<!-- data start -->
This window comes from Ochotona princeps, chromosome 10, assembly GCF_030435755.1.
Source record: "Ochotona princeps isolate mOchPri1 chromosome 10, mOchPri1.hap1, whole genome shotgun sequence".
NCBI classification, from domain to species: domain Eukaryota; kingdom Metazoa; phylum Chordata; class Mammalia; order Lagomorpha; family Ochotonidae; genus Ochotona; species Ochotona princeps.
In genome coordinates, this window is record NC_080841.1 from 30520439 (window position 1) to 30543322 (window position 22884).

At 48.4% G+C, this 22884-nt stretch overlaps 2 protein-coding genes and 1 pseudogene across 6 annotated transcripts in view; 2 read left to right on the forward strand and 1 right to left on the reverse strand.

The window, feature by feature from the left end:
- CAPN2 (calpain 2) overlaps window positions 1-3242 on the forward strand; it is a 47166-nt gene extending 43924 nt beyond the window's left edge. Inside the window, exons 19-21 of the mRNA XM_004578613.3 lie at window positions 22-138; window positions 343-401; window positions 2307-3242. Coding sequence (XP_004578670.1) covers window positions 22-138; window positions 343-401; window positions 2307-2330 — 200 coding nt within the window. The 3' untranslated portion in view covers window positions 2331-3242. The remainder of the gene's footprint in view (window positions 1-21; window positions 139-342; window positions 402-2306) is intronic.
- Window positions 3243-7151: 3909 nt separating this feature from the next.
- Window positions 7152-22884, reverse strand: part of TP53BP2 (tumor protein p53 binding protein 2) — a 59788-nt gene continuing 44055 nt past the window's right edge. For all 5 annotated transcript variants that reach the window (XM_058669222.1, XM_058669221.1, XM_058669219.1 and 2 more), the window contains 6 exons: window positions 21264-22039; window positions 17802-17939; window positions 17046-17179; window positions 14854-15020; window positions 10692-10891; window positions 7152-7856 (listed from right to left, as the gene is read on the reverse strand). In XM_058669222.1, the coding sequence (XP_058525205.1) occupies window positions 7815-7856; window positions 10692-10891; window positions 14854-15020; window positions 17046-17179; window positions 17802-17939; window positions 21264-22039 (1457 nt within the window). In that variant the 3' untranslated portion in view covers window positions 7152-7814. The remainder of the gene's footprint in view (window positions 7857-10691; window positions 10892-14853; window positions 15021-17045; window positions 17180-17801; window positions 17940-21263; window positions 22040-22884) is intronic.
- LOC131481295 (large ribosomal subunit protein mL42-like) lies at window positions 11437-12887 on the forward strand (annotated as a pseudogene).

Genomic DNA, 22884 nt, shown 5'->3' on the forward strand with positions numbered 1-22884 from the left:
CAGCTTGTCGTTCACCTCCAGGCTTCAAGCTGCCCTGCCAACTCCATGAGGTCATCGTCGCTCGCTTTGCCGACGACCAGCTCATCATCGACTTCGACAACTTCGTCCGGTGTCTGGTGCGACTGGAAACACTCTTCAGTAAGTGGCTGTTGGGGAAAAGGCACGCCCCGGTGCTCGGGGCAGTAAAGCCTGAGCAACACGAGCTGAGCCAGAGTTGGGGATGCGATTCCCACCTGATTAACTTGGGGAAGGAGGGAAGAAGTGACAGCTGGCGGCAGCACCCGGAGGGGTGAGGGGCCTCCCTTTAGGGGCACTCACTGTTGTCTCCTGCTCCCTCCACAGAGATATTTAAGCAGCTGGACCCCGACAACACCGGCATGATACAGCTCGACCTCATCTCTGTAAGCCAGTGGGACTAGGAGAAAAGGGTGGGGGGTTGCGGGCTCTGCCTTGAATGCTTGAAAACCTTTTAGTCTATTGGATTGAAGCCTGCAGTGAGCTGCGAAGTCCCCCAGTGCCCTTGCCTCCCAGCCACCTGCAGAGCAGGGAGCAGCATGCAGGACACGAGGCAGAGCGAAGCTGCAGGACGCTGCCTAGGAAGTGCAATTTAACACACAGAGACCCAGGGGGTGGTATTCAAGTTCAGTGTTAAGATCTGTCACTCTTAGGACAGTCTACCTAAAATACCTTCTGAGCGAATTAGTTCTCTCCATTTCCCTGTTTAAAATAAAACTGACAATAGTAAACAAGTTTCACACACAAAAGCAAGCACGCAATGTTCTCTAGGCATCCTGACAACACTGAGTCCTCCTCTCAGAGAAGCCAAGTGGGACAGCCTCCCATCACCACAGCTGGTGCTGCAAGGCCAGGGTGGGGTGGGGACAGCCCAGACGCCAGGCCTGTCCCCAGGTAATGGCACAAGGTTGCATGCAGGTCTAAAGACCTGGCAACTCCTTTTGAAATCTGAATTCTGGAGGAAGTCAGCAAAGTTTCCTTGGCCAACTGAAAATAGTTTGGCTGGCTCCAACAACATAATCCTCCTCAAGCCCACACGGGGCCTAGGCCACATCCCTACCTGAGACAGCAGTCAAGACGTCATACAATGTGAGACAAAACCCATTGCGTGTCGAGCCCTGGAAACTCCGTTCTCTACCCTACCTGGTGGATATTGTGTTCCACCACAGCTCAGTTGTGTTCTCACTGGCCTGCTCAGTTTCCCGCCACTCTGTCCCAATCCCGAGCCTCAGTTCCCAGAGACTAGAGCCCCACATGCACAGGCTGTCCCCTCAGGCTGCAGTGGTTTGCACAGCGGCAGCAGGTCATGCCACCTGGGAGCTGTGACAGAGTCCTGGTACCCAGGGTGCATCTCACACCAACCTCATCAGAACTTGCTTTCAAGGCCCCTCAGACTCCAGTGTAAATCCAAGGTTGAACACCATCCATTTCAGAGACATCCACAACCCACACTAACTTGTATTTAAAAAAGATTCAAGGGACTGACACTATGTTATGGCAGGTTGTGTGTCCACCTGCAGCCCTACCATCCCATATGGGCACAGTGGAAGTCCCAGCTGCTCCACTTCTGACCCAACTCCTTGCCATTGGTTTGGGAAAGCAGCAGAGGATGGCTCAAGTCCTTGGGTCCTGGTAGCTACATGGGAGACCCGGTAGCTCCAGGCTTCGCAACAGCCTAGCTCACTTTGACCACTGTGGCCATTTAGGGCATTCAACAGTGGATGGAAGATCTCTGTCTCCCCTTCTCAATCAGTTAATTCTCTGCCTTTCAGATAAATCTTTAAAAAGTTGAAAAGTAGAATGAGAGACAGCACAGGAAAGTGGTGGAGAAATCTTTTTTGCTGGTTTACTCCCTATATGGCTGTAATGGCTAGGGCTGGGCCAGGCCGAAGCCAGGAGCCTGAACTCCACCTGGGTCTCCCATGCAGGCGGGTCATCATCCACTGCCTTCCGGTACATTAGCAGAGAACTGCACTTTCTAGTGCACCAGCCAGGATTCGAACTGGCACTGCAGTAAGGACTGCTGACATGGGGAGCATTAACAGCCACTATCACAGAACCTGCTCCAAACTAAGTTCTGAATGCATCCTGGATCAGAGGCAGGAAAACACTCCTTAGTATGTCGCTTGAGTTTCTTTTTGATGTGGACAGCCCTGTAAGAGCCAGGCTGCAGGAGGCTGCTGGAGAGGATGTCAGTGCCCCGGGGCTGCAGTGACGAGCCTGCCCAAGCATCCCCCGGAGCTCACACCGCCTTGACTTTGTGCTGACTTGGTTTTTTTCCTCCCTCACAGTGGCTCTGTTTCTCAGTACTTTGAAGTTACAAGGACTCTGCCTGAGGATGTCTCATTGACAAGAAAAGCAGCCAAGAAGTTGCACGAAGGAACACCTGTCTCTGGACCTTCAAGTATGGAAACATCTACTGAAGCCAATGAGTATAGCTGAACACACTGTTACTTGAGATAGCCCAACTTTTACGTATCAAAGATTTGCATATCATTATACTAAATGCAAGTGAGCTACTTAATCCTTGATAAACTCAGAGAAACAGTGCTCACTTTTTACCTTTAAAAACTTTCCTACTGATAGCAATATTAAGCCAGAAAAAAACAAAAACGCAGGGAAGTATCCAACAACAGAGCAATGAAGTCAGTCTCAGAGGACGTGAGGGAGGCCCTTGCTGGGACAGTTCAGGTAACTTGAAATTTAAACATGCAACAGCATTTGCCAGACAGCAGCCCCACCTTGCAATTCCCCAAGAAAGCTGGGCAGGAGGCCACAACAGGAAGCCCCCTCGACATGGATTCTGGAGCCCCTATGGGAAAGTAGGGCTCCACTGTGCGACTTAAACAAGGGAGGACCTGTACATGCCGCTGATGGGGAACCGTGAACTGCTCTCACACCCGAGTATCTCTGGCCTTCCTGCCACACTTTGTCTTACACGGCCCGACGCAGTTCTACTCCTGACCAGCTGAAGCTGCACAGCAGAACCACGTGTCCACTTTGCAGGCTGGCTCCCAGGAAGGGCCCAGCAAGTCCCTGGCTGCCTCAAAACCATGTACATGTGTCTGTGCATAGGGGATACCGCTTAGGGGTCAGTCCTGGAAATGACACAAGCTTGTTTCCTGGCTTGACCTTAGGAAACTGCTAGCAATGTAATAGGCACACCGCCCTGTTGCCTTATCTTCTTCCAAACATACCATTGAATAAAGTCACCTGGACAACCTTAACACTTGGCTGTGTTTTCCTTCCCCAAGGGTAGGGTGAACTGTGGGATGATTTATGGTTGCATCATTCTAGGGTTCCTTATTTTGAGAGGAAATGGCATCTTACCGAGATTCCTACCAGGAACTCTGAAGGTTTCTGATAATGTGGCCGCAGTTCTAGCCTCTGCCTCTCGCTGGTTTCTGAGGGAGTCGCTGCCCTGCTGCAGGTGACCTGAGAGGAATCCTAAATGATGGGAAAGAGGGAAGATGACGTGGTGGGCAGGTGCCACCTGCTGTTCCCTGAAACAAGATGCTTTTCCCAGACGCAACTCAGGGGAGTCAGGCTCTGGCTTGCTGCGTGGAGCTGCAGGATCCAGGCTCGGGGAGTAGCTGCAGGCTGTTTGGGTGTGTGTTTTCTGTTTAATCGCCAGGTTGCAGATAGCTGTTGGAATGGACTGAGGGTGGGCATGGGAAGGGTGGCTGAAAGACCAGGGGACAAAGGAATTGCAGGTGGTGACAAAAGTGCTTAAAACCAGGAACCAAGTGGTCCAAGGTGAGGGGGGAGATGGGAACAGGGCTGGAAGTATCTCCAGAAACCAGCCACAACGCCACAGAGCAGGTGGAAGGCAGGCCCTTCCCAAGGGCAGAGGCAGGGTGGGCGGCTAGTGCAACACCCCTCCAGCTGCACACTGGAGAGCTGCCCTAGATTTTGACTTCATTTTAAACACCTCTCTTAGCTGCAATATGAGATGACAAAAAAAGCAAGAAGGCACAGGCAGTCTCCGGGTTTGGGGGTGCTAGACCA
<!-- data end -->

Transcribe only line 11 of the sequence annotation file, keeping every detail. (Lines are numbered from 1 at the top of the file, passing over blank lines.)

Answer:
Genomic DNA, 22884 nt, shown 5'->3' on the forward strand with positions numbered 1-22884 from the left: